The World Health Organisation (WHO) says it provided health interventions to 3.8 million people affected by the Boko Haram insurgency in northeast in the past one year.
WHO said in its 2017 annual report that it coordinated health sector partners and reached 3.8 million people with health services.
The agency said that it worked closely with local officials, partners and community leaders to address the health risks posed by malnutrition, disease outbreaks, and long-term inaccessibility to basic health services.
Who said it provided technical and financial support for measles catch-up campaigns reaching 2.2 million children aged between six months and 10-years in 25 local government areas of Borno.
The fact sheet showed that more than 2.4 million doses of Oral Polio Vaccine (OPV) were administered to 648, 721 children at transit points in the war ravaged region.
It said that 375, 706 children were inoculated at inaccessible wards and settlements in Borno, while 21, 664 others were immunised against the disease in Yobe, Adamawa and neighbouring countries.
WHO said also that it provided technical support for the implementation of Immunisations Plus Days (IPDs) campaigns against polio reaching an average of two million children.
The document added that the agency facilitated the implementation of Local Immunisation Days (LIDs) in Borno, to reduce cumulative unimmunised children, noting that the ration dropped to 25, 000 from the staggering 63, 000; representing 61 per cent reduction, as at August, 2017.
On malaria control, the agency disclosed that anti-malarial drugs were administered to more than one million children aged between 03 and 59 months in each of the four cycles of emergency Seasonal Malaria Chemoprevention (SMC) exercise in the high risk areas.
Similarly, no fewer than one million people were vaccinated in a maiden cholera immunisation in Maiduguri; Jere, Konduga, Dikwa, Monguno and Mafa Local Government Councils of Borno.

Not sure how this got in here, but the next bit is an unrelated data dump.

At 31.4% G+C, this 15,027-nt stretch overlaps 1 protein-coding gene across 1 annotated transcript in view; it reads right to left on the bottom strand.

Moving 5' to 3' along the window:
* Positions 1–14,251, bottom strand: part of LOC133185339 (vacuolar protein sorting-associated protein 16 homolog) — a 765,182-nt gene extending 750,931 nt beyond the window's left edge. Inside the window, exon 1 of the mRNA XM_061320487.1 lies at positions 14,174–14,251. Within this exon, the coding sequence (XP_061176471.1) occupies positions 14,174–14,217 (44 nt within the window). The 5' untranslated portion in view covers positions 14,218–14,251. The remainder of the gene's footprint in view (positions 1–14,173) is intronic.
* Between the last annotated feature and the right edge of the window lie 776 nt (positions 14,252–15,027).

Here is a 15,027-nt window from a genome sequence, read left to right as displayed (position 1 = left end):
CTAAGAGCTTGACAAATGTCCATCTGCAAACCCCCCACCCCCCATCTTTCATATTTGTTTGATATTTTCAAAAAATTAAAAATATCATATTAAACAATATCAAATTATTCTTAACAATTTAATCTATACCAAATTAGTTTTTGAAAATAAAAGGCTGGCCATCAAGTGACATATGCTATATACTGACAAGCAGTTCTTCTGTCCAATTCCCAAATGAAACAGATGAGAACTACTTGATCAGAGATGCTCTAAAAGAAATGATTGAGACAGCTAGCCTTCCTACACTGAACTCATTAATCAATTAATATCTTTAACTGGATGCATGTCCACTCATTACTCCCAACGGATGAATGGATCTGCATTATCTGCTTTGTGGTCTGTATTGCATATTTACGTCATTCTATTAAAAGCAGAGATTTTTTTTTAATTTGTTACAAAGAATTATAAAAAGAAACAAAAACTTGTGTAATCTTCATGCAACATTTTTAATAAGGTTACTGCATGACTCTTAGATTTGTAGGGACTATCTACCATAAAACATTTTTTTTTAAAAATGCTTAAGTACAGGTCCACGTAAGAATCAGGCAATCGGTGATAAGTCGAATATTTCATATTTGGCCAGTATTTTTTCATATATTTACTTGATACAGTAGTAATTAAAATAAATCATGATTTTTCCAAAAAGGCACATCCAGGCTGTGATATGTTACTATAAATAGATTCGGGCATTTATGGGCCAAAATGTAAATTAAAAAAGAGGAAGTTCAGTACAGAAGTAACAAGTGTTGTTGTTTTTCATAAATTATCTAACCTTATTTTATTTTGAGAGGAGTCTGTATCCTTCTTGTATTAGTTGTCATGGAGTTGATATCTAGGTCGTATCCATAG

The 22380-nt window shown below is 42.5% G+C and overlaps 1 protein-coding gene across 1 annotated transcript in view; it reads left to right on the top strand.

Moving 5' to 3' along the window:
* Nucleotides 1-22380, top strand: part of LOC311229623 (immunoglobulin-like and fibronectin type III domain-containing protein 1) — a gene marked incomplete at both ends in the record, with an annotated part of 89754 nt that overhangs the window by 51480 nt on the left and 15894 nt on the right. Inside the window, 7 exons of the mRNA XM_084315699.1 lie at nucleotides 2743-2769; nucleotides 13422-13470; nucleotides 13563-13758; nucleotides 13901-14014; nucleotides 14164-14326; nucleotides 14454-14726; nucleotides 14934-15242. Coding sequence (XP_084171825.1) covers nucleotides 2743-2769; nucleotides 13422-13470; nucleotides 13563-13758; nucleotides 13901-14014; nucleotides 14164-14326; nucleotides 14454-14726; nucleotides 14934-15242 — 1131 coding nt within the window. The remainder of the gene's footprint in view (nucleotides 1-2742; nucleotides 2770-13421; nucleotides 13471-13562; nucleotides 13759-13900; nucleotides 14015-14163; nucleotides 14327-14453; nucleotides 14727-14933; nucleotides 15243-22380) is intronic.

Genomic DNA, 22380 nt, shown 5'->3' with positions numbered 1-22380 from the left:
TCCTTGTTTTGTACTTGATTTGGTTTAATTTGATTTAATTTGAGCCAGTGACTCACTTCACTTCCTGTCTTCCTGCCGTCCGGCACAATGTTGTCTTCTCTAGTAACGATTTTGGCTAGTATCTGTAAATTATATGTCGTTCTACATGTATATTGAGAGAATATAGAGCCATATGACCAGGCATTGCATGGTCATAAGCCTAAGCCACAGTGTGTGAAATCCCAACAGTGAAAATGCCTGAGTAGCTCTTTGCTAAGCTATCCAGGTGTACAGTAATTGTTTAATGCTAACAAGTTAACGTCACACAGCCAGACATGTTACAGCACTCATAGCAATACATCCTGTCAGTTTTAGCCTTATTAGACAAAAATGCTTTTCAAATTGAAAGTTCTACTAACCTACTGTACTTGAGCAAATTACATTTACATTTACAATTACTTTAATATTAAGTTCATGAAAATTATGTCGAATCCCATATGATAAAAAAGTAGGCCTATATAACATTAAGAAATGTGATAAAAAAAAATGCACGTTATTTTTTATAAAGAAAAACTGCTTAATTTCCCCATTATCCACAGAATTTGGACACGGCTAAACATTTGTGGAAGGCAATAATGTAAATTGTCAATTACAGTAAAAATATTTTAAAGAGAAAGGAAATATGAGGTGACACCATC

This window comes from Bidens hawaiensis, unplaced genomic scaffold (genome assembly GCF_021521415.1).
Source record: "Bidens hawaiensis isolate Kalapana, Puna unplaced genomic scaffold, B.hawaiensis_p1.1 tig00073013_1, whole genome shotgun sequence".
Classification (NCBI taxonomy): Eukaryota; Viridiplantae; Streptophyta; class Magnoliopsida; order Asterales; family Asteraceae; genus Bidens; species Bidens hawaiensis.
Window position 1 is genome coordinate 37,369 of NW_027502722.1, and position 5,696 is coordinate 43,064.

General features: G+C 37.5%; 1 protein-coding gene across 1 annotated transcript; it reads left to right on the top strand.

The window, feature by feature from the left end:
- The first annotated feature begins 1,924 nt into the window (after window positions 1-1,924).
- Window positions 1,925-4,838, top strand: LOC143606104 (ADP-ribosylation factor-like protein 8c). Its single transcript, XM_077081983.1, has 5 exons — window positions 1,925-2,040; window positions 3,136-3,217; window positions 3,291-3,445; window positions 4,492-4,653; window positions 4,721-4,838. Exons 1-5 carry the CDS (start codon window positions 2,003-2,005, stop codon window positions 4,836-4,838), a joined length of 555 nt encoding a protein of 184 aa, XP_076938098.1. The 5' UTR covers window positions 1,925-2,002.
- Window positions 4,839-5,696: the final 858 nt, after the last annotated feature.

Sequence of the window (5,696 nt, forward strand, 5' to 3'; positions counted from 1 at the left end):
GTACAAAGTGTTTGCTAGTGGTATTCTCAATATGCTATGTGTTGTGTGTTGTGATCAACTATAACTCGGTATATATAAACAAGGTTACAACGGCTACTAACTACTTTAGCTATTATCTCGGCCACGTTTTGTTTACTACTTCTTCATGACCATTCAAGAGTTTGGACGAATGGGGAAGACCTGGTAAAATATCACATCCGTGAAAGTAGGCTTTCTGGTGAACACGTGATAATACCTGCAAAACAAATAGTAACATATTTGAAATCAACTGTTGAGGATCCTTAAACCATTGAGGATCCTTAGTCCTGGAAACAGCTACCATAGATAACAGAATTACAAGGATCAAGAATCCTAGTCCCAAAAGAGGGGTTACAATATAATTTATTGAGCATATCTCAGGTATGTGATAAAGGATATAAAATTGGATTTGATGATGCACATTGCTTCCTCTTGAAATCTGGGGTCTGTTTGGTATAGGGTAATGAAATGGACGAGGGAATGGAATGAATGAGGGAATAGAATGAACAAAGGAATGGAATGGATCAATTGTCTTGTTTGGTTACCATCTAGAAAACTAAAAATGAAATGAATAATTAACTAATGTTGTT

The fact sheet further showed that more than 901, 000 children were screened for acute malnutrition, explaining that 7, 684 children were identified with Severe Acute Malnourishment (SAM) with medical complications and treated at 25 Stabilization Centres in Borno, Adamawa and Yobe States.
It said that more than 800, 000 persons were also supported under the Integrated Healthcare Interventions through the mobile health teams in hard-to-reach areas in Borno, Yobe and Adamawa States.
It stated further that more than 156, 000 children under aged-5 were reached with a comprehensive package of Integrated Maternal, Newborn, Child Health (IMNCH) interventions in 800 communities by 895 Community Resource Persons (CORPs);
While, over 2, 100 persons were supported with mental health services under its maiden mental health and psycho-social support scheme at various primary healthcare facilities in the region.
“Although, the working environment in the northeast is highly challenging and changes rapidly, the immediate goal of WHO and its partners is to reduce the rates of morbidity and mortality by scaling up life-saving health interventions.
“Resources and capacities to meet the enormous health service gaps are grossly inadequate as insecurity is a major constraint,” it said.